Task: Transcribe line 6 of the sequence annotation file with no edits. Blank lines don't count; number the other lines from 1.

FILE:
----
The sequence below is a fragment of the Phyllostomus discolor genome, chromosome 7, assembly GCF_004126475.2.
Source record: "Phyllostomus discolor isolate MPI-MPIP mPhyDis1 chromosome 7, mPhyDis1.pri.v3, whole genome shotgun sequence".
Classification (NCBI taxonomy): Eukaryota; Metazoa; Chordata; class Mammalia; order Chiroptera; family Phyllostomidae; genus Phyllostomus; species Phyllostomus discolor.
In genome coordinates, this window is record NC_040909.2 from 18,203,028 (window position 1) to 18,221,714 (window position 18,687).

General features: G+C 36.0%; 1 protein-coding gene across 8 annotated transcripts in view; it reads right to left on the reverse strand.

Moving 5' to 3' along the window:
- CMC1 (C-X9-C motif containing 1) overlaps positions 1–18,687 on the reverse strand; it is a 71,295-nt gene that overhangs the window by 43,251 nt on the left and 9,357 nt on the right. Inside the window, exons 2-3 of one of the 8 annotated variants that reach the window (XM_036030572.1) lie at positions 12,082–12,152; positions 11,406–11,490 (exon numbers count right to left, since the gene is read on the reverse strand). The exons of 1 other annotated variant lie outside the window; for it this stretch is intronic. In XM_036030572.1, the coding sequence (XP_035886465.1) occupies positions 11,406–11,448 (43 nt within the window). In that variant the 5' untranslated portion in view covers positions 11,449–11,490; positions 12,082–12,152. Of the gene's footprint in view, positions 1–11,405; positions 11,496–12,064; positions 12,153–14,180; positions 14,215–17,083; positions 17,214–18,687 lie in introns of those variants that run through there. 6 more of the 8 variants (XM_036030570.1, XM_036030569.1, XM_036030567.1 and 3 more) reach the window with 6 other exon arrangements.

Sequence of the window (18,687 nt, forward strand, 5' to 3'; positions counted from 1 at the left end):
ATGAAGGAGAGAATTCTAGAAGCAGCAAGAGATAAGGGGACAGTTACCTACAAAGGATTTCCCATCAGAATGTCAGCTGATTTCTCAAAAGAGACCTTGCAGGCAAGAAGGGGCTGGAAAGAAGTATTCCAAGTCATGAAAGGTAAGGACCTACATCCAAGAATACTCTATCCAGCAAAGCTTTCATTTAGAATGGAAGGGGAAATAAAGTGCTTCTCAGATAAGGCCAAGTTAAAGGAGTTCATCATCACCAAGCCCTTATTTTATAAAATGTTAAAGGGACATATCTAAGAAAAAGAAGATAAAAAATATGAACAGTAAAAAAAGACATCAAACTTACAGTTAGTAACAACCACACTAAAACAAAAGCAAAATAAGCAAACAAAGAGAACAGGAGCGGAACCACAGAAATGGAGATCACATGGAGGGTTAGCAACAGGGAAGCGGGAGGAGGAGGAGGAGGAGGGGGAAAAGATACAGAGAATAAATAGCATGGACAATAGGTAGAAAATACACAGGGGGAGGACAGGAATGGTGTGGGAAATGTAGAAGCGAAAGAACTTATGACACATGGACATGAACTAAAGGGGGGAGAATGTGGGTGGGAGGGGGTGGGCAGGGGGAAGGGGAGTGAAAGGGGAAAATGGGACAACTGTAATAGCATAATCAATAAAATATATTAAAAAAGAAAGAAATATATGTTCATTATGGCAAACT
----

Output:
Moving 5' to 3' along the window: